Yellow-spotted Ringlet (Erebia manto)
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2016 photographs highlighted in green. Click on any photograph to go to an enlarged picture, or simply scroll down the page.
A butterfly of principally the Alpes and Pyrénées, although there are other populations of different subspecies in Europe. The shots from the Alpes and Switzerland are of the nominate form with the characteristic unh yellow spots quite well-developed. The shots from the Pyrénées and Cantal are of the subspecies constans in which the male is uniformly dark brown on both the upperside and underside and the female has greatly reduced yellow spots on the unh.
The nominate form is relatively easy (certainly in the case of the female) to identify from the underside, whereas the upperside is not so clear-cut; the upf has two blind ocelli in s4 and s5 with surrounding red post-discal band, often of distinctly lanceolate shape so that the red patches are not quite merged, and often a red patch with no ocellus in s3. There is sometimes a small ocellus or vestigial red patch in s2.
There is some difficulty, in my inexperienced eyes, at least, in differentiating some manto specimens from the Eriphyle Ringlet (E. eriphyle), which occurs in Switzerland (but not, it is believed, in France), although I have never seen it. Well, not knowingly. The red/orange manto marks on the manto hindwing, both upperside and underside, vary quite considerably, from being complete to occurring only in s4. The key identification feature of eriphyle is that the mark in s4 is significantly larger than the others; this is true for some specimens on this page but I do not feel they are eriphyle, mainly because the shape is rather manto-like. However, 18854 looks perfect for eriphyle, as does 18858 to a lesser extent. However, eriphyle does not occur in France, so that problem solves itself. See also the page for the Lesser Mountain Ringlet (E. melampus).
could also possibly be confused
Bright-eyed Ringlet (E. oeme)
because the upf oeme ocelli can be small and blind, although the oeme
red patches surrounding the ocelli are rather narrower.
H&R refers to this as
oeme subspecies lugens. However, I have limited experience and have not been able
to compare uppersides of manto and oeme with accompanying
underside shots which should be definitive with regard to identification. Hence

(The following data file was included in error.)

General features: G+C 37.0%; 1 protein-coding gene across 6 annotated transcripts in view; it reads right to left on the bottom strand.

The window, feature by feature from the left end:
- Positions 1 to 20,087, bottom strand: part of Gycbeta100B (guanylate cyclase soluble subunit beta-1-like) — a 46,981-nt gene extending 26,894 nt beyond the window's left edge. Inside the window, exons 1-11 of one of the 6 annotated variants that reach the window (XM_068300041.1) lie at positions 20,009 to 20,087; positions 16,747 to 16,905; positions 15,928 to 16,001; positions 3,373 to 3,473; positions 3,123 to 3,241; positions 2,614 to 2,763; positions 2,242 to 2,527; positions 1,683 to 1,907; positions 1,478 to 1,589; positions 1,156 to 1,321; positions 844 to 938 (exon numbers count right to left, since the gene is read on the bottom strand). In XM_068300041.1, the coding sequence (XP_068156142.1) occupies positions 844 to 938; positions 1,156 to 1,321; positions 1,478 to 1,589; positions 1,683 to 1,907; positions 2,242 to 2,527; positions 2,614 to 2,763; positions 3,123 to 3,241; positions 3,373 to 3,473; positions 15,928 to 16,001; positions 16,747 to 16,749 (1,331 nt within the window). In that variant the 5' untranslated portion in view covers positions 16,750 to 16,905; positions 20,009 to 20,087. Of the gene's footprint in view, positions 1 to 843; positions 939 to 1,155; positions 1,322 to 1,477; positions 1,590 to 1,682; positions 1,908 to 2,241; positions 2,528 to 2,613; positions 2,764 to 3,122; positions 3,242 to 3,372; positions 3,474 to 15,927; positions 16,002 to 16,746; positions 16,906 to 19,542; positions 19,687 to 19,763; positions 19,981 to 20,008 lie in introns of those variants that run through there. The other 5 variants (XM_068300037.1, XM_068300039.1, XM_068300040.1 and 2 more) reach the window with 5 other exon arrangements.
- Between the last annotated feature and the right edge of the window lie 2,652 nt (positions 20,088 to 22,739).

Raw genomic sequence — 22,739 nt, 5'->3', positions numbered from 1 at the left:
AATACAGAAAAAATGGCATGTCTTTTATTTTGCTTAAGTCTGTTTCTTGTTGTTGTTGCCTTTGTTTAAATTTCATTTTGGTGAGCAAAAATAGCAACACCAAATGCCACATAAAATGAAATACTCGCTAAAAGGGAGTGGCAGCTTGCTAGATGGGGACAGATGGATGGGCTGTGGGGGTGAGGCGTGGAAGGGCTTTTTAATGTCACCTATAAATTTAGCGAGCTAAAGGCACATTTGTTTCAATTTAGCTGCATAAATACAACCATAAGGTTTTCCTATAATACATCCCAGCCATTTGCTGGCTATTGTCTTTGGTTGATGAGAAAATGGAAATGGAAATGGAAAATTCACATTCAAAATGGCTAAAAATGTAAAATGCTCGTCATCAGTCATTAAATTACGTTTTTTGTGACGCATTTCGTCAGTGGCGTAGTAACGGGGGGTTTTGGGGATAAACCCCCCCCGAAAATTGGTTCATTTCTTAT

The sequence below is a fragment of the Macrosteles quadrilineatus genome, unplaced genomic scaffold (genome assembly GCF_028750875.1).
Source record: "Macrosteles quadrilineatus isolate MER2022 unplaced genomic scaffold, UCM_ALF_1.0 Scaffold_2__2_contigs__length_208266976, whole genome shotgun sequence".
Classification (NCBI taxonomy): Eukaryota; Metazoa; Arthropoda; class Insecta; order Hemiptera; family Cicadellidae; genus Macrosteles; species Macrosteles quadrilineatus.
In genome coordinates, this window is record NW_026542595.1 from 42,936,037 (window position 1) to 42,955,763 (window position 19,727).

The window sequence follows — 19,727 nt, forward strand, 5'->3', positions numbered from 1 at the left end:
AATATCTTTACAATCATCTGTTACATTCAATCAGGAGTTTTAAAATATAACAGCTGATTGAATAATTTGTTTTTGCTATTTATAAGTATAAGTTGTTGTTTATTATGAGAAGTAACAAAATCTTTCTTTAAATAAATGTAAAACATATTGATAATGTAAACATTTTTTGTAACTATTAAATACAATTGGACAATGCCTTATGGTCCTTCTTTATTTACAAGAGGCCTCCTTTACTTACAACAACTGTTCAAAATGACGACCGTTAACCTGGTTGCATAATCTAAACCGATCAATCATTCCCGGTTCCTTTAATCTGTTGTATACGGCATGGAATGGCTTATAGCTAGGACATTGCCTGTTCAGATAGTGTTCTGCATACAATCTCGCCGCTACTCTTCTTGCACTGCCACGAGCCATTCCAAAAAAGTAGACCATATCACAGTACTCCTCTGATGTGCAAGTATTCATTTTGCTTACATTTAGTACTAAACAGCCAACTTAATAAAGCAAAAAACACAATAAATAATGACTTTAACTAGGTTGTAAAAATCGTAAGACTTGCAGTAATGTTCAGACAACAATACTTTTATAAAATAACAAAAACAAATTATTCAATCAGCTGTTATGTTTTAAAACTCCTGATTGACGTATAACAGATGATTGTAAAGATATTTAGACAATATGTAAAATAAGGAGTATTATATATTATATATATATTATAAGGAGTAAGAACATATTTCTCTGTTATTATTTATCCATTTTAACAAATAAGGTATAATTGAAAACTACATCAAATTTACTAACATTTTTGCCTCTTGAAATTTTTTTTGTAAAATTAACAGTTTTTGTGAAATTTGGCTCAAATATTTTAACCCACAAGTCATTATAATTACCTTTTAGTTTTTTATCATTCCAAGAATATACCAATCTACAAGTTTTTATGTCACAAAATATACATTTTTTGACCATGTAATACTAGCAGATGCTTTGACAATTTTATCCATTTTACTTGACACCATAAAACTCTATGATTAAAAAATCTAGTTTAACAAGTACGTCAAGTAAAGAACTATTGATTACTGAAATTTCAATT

the uncertainty expressed below.
because the upf oeme ocelli can be small and blind, although the oeme red patches surrounding the ocelli are rather narrower. H&R refers to this as oeme subspecies lugens. However, I have limited experience and have not been able to compare uppersides of manto and oeme with accompanying underside shots which should be definitive with regard to identification. Hence the uncertainty expressed below.
I believe these blind ocelli are indicative of manto, and that oeme and alberganus can be eliminated.
a typical male manto.
a lightly marked male, with trademark vertical orange marking on the uph s4. As such, it looks to be a perfect candidate for eriphyle? Comment invited.
|38651||M||a male upperside of the subspecies constans, black and almost completely unmarked.||1730|
|38518||F||a female of the subspecies constans with very much reduced markings, although the T&L illustration shows the female to almost completely unmarked.||1650|
clearly a female, from the body shape, of the subspecies constans.
the angle and lighting of the photograph makes the orange markings appear less distinct, but they are unmistakeably manto.
very lightly marked, but the unf ocelli and red band, and the weak but slightly elongated unh orange mark in s4 are pointers to manto.
a typical and quite heavily-marked female, showing why it is so-named. The spots are so large they have fused to become a strong yellow-orange band. Impossible to confuse with any other species in France.
a mating pair from the Pyrénées, of the subspecies constans, the female on the left showing the reduced unh markings.